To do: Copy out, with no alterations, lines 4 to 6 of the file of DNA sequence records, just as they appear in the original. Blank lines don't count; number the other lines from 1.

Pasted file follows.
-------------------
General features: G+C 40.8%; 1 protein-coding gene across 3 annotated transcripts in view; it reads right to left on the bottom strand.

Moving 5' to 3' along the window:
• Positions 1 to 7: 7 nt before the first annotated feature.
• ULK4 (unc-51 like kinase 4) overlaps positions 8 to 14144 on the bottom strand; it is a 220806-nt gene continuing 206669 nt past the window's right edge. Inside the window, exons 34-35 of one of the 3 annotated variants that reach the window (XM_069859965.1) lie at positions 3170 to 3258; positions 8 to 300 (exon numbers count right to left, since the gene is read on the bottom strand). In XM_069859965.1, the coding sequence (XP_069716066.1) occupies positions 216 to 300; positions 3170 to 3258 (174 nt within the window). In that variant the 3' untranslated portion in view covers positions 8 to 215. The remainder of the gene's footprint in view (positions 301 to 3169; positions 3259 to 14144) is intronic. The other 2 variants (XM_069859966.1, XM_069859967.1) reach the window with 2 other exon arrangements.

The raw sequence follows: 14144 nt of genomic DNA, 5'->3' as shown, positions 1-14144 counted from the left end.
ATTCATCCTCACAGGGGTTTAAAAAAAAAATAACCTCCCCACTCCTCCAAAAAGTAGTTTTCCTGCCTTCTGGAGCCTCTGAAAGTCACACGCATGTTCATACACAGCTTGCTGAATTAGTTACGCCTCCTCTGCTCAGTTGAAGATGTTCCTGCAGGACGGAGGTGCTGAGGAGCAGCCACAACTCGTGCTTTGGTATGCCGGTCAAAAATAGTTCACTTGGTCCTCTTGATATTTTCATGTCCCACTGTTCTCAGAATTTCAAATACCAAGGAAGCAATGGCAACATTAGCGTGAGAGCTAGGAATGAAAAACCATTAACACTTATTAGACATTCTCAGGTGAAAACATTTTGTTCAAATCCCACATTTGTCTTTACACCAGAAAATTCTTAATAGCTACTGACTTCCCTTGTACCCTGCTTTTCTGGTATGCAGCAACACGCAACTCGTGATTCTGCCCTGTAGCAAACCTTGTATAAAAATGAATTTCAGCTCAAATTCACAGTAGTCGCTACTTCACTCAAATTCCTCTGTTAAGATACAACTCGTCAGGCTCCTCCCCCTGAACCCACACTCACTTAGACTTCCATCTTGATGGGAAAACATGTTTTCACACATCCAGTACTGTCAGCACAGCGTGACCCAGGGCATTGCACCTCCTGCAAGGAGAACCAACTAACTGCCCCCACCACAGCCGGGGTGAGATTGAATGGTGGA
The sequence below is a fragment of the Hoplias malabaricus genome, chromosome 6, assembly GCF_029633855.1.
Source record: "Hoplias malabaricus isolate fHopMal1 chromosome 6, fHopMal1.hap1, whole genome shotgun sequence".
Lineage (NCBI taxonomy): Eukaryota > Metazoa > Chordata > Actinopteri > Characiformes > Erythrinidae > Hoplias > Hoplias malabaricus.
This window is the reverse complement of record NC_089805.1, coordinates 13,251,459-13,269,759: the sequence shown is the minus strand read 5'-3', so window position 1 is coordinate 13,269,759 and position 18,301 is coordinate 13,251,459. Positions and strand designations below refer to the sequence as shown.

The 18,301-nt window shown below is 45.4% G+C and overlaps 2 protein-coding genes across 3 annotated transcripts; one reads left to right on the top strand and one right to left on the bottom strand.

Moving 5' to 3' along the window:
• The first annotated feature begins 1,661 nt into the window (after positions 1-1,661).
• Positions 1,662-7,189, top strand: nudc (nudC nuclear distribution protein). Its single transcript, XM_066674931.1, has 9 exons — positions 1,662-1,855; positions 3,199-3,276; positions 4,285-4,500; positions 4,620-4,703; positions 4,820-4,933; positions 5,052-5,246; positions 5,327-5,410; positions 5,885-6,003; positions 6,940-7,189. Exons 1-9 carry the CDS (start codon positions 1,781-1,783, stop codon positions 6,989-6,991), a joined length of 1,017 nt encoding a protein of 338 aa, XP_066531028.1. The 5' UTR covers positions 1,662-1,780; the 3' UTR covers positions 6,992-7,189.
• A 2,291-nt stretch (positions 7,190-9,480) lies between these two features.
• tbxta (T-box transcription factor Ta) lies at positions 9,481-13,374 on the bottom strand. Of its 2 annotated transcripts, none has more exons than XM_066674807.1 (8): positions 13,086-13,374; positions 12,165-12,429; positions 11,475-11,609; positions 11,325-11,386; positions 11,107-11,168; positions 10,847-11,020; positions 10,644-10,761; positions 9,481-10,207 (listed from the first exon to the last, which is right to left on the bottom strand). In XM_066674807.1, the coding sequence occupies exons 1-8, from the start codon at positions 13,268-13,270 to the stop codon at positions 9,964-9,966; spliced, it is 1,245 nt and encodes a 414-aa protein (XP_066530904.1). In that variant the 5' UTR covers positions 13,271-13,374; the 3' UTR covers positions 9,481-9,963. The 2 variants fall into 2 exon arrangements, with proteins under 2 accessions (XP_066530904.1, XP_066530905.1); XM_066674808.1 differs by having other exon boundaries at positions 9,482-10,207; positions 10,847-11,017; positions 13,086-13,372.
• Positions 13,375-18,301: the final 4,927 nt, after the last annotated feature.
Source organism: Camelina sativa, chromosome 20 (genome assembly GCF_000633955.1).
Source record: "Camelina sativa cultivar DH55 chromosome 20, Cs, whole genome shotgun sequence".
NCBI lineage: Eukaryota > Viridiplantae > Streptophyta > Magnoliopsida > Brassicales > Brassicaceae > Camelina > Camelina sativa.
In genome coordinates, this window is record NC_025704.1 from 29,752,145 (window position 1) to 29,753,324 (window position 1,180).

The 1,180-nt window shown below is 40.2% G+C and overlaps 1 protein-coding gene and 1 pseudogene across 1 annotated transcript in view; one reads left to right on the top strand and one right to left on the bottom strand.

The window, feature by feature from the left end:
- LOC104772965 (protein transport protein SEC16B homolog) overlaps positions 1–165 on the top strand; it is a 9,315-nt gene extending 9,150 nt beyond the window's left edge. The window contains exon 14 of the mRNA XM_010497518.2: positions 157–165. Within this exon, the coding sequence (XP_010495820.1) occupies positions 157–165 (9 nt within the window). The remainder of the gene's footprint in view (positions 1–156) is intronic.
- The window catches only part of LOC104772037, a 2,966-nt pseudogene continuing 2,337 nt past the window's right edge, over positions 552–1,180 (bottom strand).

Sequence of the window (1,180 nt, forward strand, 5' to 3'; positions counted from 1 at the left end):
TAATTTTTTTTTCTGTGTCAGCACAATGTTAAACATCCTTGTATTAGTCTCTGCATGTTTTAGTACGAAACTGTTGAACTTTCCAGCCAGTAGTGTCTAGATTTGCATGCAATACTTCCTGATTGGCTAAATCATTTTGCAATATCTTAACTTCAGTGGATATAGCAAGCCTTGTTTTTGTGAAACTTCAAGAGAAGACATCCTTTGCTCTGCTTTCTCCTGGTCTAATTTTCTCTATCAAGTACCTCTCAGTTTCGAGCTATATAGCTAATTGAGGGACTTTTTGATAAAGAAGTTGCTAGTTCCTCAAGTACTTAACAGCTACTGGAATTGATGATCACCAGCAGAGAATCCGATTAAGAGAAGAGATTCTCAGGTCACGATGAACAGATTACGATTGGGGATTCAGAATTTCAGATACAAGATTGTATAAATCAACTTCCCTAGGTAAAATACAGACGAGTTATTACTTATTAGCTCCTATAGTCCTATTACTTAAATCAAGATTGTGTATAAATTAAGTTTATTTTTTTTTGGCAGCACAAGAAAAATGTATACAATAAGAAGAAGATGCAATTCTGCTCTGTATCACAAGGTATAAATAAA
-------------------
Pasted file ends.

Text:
• ULK4 (unc-51 like kinase 4) overlaps positions 8 to 14144 on the bottom strand; it is a 220806-nt gene continuing 206669 nt past the window's right edge. Inside the window, exons 34-35 of one of the 3 annotated variants that reach the window (XM_069859965.1) lie at positions 3170 to 3258; positions 8 to 300 (exon numbers count right to left, since the gene is read on the bottom strand). In XM_069859965.1, the coding sequence (XP_069716066.1) occupies positions 216 to 300; positions 3170 to 3258 (174 nt within the window). In that variant the 3' untranslated portion in view covers positions 8 to 215. The remainder of the gene's footprint in view (positions 301 to 3169; positions 3259 to 14144) is intronic. The other 2 variants (XM_069859966.1, XM_069859967.1) reach the window with 2 other exon arrangements.

The raw sequence follows: 14144 nt of genomic DNA, 5'->3' as shown, positions 1-14144 counted from the left end.
ATTCATCCTCACAGGGGTTTAAAAAAAAAATAACCTCCCCACTCCTCCAAAAAGTAGTTTTCCTGCCTTCTGGAGCCTCTGAAAGTCACACGCATGTTCATACACAGCTTGCTGAATTAGTTACGCCTCCTCTGCTCAGTTGAAGATGTTCCTGCAGGACGGAGGTGCTGAGGAGCAGCCACAACTCGTGCTTTGGTATGCCGGTCAAAAATAGTTCACTTGGTCCTCTTGATATTTTCATGTCCCACTGTTCTCAGAATTTCAAATACCAAGGAAGCAATGGCAACATTAGCGTGAGAGCTAGGAATGAAAAACCATTAACACTTATTAGACATTCTCAGGTGAAAACATTTTGTTCAAATCCCACATTTGTCTTTACACCAGAAAATTCTTAATAGCTACTGACTTCCCTTGTACCCTGCTTTTCTGGTATGCAGCAACACGCAACTCGTGATTCTGCCCTGTAGCAAACCTTGTATAAAAATGAATTTCAGCTCAAATTCACAGTAGTCGCTACTTCACTCAAATTCCTCTGTTAAGATACAACTCGTCAGGCTCCTCCCCCTGAACCCACACTCACTTAGACTTCCATCTTGATGGGAAAACATGTTTTCACACATCCAGTACTGTCAGCACAGCGTGACCCAGGGCATTGCACCTCCTGCAAGGAGAACCAACTAACTGCCCCCACCACAGCCGGGGTGAGATTGAATGGTGGA